A dreary atmosphere surrounded R.E.M. during the recording of Fables of the Reconstruction. While a fine album in its own right, Fables also served as a breaking point for the band. Recording overseas in England with famed producer Joe Boyd may have seemed like a good idea at the time, but the consistent poor weather managed to work its way into the sessions.
The received wisdom on REM’s fourth album Lifes Rich Pageant is that it represents the moment that the critically doted upon sons of Athens finally manned up and stopped being so obtuse. And it’s true that the songs are rocky, major key and propulsive, that Michael Stipe’s vocals are full throated, that his lyrics are largely discernible, that the band mostly slough off their folk trappings, that whatever dickhead argument you’re going to trot out, it basically sounds like ABBA Gold next to the murk of Fables of the Reconstruction. But it’s also a record whose peculiarities run considerably deeper than that maddeningly absent apostrophe in the title.
For many people, Life’s Rich Pageant is the last “real” R.E.M. record. Although it shines a giant and unmistakable signal toward the direct and poppy approach the band would undertake on their next few albums, Pageant still retains the mumbles of Murmur, the jangles of Reckoning, and the rustic tones of Fables of the Reconstruction. But it bundles all those things in a cheerful and expansive sound—courtesy of producer Don Gehman, best known for his work with John Mellencamp—and, at the time, it seemed less like a definitive change in direction than just another example of R.E.M.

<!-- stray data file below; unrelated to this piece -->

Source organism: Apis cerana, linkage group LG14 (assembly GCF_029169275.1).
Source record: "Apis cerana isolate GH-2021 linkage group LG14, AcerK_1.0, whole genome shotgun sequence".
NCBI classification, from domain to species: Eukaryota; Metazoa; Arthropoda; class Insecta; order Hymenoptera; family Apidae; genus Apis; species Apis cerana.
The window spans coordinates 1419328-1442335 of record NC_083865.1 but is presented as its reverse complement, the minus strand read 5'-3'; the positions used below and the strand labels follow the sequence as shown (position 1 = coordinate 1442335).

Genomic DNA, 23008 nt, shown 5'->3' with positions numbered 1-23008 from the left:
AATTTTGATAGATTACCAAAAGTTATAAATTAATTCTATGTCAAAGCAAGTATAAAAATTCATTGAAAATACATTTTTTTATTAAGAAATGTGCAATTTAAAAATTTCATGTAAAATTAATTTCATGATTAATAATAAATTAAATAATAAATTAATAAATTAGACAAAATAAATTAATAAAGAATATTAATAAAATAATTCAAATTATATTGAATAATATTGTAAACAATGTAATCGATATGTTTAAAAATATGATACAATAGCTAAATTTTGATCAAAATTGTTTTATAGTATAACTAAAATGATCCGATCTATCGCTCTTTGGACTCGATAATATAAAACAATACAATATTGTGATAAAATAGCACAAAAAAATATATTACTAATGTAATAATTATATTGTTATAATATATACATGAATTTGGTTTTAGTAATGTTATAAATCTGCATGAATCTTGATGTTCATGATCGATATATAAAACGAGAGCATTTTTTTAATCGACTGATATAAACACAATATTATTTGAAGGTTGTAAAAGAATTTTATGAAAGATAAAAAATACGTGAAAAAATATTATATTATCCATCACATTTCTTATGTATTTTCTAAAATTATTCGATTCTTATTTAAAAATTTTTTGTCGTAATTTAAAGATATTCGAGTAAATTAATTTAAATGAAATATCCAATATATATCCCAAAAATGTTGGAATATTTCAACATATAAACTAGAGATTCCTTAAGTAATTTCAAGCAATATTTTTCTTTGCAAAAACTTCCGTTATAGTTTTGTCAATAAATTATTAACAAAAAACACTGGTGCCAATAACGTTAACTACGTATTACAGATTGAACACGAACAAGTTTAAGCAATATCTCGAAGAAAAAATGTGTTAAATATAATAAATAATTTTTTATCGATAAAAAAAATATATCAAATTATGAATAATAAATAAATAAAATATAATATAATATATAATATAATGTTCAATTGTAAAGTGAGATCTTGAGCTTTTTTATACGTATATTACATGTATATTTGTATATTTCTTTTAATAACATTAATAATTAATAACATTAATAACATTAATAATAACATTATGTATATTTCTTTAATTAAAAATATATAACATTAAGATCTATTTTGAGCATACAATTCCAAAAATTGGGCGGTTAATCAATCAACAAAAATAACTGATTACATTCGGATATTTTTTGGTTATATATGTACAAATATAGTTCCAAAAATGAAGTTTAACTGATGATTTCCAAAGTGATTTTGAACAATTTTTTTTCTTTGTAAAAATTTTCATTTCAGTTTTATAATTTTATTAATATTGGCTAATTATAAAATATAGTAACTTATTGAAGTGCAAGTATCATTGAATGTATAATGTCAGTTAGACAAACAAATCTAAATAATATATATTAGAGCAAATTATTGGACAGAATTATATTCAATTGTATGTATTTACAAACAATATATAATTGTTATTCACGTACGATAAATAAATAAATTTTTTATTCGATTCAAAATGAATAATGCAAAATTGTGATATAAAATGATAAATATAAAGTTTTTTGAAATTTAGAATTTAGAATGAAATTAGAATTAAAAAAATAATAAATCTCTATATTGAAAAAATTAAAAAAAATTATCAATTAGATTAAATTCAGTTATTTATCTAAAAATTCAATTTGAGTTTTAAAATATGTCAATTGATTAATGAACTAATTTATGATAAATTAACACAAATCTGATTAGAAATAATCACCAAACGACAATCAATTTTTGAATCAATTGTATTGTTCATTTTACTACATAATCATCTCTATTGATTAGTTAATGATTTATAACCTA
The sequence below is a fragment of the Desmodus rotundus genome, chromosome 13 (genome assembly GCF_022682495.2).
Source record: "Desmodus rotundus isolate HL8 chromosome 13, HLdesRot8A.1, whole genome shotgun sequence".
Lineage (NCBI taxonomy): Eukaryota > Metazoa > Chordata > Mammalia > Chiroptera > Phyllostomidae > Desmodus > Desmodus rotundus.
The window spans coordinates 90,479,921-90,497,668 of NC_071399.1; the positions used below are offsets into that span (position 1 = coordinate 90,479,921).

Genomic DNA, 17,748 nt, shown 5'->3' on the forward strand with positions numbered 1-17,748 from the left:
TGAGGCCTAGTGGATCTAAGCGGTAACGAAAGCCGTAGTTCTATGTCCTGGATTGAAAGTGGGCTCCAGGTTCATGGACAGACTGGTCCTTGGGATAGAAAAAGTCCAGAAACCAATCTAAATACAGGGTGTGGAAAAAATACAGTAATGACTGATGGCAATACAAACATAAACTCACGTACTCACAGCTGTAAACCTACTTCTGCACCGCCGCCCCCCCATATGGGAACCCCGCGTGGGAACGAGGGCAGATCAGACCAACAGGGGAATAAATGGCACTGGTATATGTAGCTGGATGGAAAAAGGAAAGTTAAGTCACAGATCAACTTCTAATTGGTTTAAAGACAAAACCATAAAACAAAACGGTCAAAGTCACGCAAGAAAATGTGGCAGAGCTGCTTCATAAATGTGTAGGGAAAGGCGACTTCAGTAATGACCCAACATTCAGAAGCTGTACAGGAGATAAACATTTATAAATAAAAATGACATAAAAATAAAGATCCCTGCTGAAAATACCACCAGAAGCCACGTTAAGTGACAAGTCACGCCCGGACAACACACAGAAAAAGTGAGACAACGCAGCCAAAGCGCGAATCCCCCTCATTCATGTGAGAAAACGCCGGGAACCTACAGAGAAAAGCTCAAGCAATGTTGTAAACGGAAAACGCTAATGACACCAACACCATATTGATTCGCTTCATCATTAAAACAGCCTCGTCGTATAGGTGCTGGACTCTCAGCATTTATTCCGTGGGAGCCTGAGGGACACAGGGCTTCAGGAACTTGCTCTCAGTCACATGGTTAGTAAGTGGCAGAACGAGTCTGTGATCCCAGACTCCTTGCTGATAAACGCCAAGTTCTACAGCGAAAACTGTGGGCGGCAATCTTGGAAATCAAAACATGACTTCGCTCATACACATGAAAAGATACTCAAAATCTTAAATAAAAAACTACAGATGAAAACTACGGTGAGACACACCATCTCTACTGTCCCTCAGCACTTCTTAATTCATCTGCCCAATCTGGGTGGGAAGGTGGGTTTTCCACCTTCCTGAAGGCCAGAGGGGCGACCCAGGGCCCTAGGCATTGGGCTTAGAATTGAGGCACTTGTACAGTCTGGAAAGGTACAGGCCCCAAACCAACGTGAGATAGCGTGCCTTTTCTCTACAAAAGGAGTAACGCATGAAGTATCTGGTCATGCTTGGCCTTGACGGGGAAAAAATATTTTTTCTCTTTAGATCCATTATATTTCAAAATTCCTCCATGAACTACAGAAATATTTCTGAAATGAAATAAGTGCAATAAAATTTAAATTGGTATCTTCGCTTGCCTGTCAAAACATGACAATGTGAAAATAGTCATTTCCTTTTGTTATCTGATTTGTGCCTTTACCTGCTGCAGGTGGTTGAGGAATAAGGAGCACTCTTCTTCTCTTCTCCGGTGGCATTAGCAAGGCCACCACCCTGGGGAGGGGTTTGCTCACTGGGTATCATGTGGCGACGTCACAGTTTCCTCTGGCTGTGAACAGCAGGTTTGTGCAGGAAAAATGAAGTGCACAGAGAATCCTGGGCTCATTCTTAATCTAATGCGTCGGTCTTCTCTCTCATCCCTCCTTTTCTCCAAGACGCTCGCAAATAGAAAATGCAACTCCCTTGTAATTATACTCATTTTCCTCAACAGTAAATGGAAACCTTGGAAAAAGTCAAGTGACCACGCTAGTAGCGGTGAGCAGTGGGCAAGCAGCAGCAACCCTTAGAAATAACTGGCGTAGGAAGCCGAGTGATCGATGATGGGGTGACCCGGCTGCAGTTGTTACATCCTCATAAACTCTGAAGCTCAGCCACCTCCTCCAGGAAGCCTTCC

As part of its clockwork 25th anniversary repressing schedule for R.E.M.’s discography, Capitol now trots out the band’s fourth LP, Lifes Rich Pageant, for the remastered/deluxe treatment. Recorded in Indiana with producer Don Gehman and released in 1986, the album is unfortunately often downplayed in retrospective discussions of landmark recordings from the ‘80s. That’s a situation that requires rectification.
A watershed album on the cusp between their underground appeal and stadium future. David Sheppard 2011 It might be news to anyone born after the mid 1980s, but R.E.M. – these days grizzled, arena mainstays whose every new album seems to trump its predecessor for blandness – were once cerebral guitar music’s great white hopes, their records and live shows investing ‘alternative rock’ (a US taxonomy effectively invented to contextualise the band) with a potent cocktail of opaque Southern mystery, pealing Rickenbackers and heart-stopping choruses.
Producer Don Gehman brought a commercial hammer to the indie anvil on these Georgians' breakthrough fourth LP. Brawny ("Begin the Begin"), elated ("These Days"), messianic ("Fall on Me"), picaresque ("Cuyahoga"), and yes, howling ("Hyena") – and that's just the first side! A 25th anniversary minibox stuffs poster and postcards in with a mother lode second disc of 19 "Athens Demos," from punky ("Bad Day") to finished ("All the Right Friends"). .
There was a band I liked. Back then. REM. We caught them live in Manchester, in 1985, at The International Club. They went for a curry in Rusholme with club owner Gareth Evans. They loved the downbeat Manchester vibe. They mingled freely. It was a time of escape…of vision from that club’s ….